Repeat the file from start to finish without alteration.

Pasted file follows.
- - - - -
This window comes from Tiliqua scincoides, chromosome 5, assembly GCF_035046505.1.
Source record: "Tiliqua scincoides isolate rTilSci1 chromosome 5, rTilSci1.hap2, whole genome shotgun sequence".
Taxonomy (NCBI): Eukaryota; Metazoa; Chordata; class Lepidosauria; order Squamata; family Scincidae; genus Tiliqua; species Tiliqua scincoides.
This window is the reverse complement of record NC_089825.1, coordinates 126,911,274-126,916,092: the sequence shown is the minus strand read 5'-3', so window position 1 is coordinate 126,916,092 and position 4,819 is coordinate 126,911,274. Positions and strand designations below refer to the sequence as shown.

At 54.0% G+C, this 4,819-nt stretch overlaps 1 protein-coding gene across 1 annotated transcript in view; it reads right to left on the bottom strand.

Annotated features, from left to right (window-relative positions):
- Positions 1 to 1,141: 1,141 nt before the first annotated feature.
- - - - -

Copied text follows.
This window comes from Tiliqua scincoides, chromosome 5, assembly GCF_035046505.1.
Source record: "Tiliqua scincoides isolate rTilSci1 chromosome 5, rTilSci1.hap2, whole genome shotgun sequence".
Taxonomy (NCBI): Eukaryota; Metazoa; Chordata; class Lepidosauria; order Squamata; family Scincidae; genus Tiliqua; species Tiliqua scincoides.
This window is the reverse complement of record NC_089825.1, coordinates 126,911,274-126,916,092: the sequence shown is the minus strand read 5'-3', so window position 1 is coordinate 126,916,092 and position 4,819 is coordinate 126,911,274. Positions and strand designations below refer to the sequence as shown.

At 54.0% G+C, this 4,819-nt stretch overlaps 1 protein-coding gene across 1 annotated transcript in view; it reads right to left on the bottom strand.

Annotated features, from left to right (window-relative positions):
- Positions 1 to 1,141: 1,141 nt before the first annotated feature.